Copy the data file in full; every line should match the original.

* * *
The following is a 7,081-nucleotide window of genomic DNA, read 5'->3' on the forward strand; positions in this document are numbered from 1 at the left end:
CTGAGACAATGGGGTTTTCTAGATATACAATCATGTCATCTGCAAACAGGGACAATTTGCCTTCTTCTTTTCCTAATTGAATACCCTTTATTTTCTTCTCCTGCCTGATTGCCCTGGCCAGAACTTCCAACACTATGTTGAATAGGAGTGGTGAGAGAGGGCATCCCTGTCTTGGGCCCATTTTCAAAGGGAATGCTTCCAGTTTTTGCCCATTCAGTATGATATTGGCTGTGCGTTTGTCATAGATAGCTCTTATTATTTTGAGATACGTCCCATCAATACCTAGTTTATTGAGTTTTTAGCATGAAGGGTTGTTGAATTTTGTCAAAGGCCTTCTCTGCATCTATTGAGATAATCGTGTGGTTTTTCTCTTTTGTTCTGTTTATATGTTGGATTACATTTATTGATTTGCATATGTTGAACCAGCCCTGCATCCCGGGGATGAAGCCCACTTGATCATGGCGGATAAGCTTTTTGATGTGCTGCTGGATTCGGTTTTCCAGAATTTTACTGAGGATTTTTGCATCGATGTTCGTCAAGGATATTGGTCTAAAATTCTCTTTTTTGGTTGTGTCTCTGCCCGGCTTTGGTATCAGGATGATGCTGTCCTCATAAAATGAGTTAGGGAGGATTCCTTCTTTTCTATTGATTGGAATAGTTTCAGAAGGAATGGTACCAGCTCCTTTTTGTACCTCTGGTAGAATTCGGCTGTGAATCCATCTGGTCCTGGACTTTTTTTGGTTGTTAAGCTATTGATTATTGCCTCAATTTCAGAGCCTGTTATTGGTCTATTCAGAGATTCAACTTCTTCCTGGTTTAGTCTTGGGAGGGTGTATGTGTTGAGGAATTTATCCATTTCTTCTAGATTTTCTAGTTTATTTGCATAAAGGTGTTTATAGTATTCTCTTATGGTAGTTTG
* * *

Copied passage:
The following is a 7,081-nucleotide window of genomic DNA, read 5'->3' on the forward strand; positions in this document are numbered from 1 at the left end:
CTGAGACAATGGGGTTTTCTAGATATACAATCATGTCATCTGCAAACAGGGACAATTTGCCTTCTTCTTTTCCTAATTGAATACCCTTTATTTTCTTCTCCTGCCTGATTGCCCTGGCCAGAACTTCCAACACTATGTTGAATAGGAGTGGTGAGAGAGGGCATCCCTGTCTTGGGCCCATTTTCAAAGGGAATGCTTCCAGTTTTTGCCCATTCAGTATGATATTGGCTGTGCGTTTGTCATAGATAGCTCTTATTATTTTGAGATACGTCCCATCAATACCTAGTTTATTGAGTTTTTAGCATGAAGGGTTGTTGAATTTTGTCAAAGGCCTTCTCTGCATCTATTGAGATAATCGTGTGGTTTTTCTCTTTTGTTCTGTTTATATGTTGGATTACATTTATTGATTTGCATATGTTGAACCAGCCCTGCATCCCGGGGATGAAGCCCACTTGATCATGGCGGATAAGCTTTTTGATGTGCTGCTGGATTCGGTTTTCCAGAATTTTACTGAGGATTTTTGCATCGATGTTCGTCAAGGATATTGGTCTAAAATTCTCTTTTTTGGTTGTGTCTCTGCCCGGCTTTGGTATCAGGATGATGCTGTCCTCATAAAATGAGTTAGGGAGGATTCCTTCTTTTCTATTGATTGGAATAGTTTCAGAAGGAATGGTACCAGCTCCTTTTTGTACCTCTGGTAGAATTCGGCTGTGAATCCATCTGGTCCTGGACTTTTTTTGGTTGTTAAGCTATTGATTATTGCCTCAATTTCAGAGCCTGTTATTGGTCTATTCAGAGATTCAACTTCTTCCTGGTTTAGTCTTGGGAGGGTGTATGTGTTGAGGAATTTATCCATTTCTTCTAGATTTTCTAGTTTATTTGCATAAAGGTGTTTATAGTATTCTCTTATGGTAGTTTG